If you found yourself at the forefront of the crypto collapse, and the looming recession you’ll probably be wanting to get a life raft as soon as possible, many investors are cashing out or looking ways to cash out as per a previous article by Jennifer Ross. The recent crash of FTX and other crypto juggernauts have put investors who very bullish on prospects promised by blockchain technology into a frenzy.
There are some investors who are looking at beacons of hope as they once did during the early 90’s and the early 2000’s where the trailblazers of the .com era were born, names such as Jeff Bezos, Larry Ellison, and Alphabet Inc’s own duo Larry Page and Sergey Brin.
With so many start-ups having visions of what they envision to be the ‘utopia’, many investors were quick to invest – sometimes overlooking the numerous red flags that the startup was presenting, all in hopes of attaining valuations and exits that they saw others do with likes of Amazon – but found themselves be stuck with something like Pets.com, where more and more capital was required to survive, burn rates that would make even billionaires blush and ponder ‘isn’t that a bit too much?’, with the added hype of crypto companies, and the eventual downfall of the crypto hype… the startup and VC bubble seems about to burst and the future may seem quite bleak.
As most startups face the axe due to their unreliable nature of minimizing costs and extremely high burn rates – several seem to understand that they are a business first and foremost, rather than capitalizing a dream of their ancestral startups such as Amazon and Apple, where losing money was part of the goal to grow and capitalize on owning the entire market in their niches.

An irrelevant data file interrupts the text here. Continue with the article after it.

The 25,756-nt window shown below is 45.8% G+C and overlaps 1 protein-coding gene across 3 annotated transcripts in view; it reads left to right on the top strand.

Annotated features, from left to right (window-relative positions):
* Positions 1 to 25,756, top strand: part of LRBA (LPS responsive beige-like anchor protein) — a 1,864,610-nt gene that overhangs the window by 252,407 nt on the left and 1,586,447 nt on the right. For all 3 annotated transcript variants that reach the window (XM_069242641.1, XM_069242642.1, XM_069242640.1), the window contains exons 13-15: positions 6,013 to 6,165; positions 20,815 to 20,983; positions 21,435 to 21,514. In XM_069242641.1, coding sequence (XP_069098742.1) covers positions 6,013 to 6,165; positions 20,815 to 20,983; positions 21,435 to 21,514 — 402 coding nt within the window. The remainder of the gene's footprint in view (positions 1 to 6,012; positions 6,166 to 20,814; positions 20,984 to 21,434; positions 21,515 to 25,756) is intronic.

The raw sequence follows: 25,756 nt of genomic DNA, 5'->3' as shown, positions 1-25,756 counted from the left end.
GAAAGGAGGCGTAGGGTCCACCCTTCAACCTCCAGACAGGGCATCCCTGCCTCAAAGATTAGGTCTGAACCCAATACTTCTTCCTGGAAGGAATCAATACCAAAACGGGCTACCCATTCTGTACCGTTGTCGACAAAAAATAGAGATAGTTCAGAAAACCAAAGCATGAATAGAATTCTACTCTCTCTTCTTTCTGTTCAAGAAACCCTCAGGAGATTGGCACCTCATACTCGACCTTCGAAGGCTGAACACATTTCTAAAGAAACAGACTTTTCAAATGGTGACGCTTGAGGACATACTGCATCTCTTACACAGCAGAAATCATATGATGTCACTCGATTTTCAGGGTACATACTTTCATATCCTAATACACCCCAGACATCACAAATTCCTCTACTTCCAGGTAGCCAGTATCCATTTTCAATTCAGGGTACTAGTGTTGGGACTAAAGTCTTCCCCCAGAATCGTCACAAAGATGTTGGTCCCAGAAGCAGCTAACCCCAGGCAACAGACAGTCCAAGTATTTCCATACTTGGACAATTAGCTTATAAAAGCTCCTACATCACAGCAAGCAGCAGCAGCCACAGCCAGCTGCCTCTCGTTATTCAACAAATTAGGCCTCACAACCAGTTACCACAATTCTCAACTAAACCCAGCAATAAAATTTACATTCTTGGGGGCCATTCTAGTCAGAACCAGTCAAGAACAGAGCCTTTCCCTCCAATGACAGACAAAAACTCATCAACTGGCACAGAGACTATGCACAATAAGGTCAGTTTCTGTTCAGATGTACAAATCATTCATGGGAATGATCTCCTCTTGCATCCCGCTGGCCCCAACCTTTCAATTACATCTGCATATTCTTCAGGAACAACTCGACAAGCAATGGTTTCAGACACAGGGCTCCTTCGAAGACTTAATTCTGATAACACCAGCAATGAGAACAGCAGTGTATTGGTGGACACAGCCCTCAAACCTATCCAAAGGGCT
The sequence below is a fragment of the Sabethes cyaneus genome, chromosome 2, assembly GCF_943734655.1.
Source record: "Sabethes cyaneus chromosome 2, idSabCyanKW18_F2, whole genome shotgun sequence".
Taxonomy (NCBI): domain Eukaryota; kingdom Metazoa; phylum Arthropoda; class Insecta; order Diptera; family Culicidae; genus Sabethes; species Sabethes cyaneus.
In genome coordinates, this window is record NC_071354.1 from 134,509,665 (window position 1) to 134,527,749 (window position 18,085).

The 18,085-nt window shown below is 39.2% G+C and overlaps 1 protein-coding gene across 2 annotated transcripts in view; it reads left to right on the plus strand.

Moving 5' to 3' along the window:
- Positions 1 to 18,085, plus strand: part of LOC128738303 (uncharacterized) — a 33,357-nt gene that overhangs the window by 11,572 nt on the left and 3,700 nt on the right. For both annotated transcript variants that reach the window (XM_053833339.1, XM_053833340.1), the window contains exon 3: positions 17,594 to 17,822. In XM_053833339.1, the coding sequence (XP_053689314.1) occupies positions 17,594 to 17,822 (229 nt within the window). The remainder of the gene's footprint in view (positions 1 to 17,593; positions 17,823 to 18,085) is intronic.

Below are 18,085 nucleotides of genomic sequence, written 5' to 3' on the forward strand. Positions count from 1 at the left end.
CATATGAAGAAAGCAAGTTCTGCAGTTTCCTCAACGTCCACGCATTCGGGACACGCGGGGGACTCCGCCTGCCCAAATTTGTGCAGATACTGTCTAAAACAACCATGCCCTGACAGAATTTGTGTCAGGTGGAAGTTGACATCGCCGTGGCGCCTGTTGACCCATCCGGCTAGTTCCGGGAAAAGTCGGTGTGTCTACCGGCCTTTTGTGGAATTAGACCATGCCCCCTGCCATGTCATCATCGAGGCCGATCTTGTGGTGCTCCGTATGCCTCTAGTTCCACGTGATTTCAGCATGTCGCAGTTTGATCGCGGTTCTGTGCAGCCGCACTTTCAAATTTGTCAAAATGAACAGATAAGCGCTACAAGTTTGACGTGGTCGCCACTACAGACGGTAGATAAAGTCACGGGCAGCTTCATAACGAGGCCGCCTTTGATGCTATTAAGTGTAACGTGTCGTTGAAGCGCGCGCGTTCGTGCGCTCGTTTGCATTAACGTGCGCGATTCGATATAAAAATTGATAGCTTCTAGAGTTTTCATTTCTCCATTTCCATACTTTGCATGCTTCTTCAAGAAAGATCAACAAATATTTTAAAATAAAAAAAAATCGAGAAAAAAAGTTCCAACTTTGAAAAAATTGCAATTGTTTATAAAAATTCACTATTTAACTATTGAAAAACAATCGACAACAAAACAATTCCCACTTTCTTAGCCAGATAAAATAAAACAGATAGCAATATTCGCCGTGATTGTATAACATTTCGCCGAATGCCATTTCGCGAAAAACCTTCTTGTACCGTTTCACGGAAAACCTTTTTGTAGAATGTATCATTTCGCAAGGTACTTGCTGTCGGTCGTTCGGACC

“If you would of asked Bill Gates why was Microsoft so successful, I’m pretty sure it wasn’t because they had the idea of – lets create a product and then get a bunch of investment to expand and grow until nobody can compete with us, then lets focus on the profit. No, they created products that the market needed, innovated and focused on being profitable. That’s something we are aiming to do. When you have extremely large capital, you forget how to be resourceful, how to be lean and how to innovate, both in product and in your marketing. We have a lot of competitors; we learned a lot over the past year and a half and we’re very, very resourceful. The next generation of successful IPOs will be made by those who could survive war of attrition.” Stated Terry McGinnis, founder of Online Shop. A new startup who is going head to head with the likes of Shopify and Cart.com
And as so happens there is a lot of truth in those words. Many startups who enjoyed large valuations and continued large capital investments from investors, are now seeing their valuations dwindle to that of worthless paper as the recession looms, many are unable to find ways to continue their less than optimized marketing efforts, maintenance of lavish and luxurious office spaces and employees who require both stock and over bloated salaries just to keep them entertained.
Terry continued to add that “a lot of our less established competitors have no clue about how to win over customers without spending most of their budgets on established marketing channels and copying others. It’s boring, unimaginative and less than creative. The industry deserves a better class of founder, a better class of start-up – and this is what I am aiming to provide. There’s a lot of copy and paste start-ups, following same strategies, with slightly different ideas, following same principles. It’s like there’s a council where everyone repeats the same in verbatim with little to no original thought or idea. It defeats the whole purpose of ‘technological innovation’, especially when you’re in software – it’s just lazy.